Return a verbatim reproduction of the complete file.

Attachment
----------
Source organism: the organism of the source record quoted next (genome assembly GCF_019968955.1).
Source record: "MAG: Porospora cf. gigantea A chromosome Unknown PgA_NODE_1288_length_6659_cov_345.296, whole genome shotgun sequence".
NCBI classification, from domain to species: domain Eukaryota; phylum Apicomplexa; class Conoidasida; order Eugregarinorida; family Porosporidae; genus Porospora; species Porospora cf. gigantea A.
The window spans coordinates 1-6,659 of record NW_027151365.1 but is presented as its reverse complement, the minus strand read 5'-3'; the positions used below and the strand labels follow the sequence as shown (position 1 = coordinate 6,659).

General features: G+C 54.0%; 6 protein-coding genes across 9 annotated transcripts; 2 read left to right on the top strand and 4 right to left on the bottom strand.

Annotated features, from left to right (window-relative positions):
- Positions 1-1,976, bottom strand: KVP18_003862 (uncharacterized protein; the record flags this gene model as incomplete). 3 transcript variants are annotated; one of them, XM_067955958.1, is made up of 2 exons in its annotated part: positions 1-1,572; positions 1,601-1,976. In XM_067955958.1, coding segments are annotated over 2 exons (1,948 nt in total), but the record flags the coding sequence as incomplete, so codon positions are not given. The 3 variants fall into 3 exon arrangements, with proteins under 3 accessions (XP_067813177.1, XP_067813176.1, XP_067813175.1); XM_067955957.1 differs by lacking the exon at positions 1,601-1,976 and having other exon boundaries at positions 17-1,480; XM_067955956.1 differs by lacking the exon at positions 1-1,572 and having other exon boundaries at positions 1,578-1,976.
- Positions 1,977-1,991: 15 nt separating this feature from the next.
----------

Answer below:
Source organism: the organism of the source record quoted next (genome assembly GCF_019968955.1).
Source record: "MAG: Porospora cf. gigantea A chromosome Unknown PgA_NODE_1288_length_6659_cov_345.296, whole genome shotgun sequence".
NCBI classification, from domain to species: domain Eukaryota; phylum Apicomplexa; class Conoidasida; order Eugregarinorida; family Porosporidae; genus Porospora; species Porospora cf. gigantea A.
The window spans coordinates 1-6,659 of record NW_027151365.1 but is presented as its reverse complement, the minus strand read 5'-3'; the positions used below and the strand labels follow the sequence as shown (position 1 = coordinate 6,659).

General features: G+C 54.0%; 6 protein-coding genes across 9 annotated transcripts; 2 read left to right on the top strand and 4 right to left on the bottom strand.

Annotated features, from left to right (window-relative positions):
- Positions 1-1,976, bottom strand: KVP18_003862 (uncharacterized protein; the record flags this gene model as incomplete). 3 transcript variants are annotated; one of them, XM_067955958.1, is made up of 2 exons in its annotated part: positions 1-1,572; positions 1,601-1,976. In XM_067955958.1, coding segments are annotated over 2 exons (1,948 nt in total), but the record flags the coding sequence as incomplete, so codon positions are not given. The 3 variants fall into 3 exon arrangements, with proteins under 3 accessions (XP_067813177.1, XP_067813176.1, XP_067813175.1); XM_067955957.1 differs by lacking the exon at positions 1,601-1,976 and having other exon boundaries at positions 17-1,480; XM_067955956.1 differs by lacking the exon at positions 1-1,572 and having other exon boundaries at positions 1,578-1,976.
- Positions 1,977-1,991: 15 nt separating this feature from the next.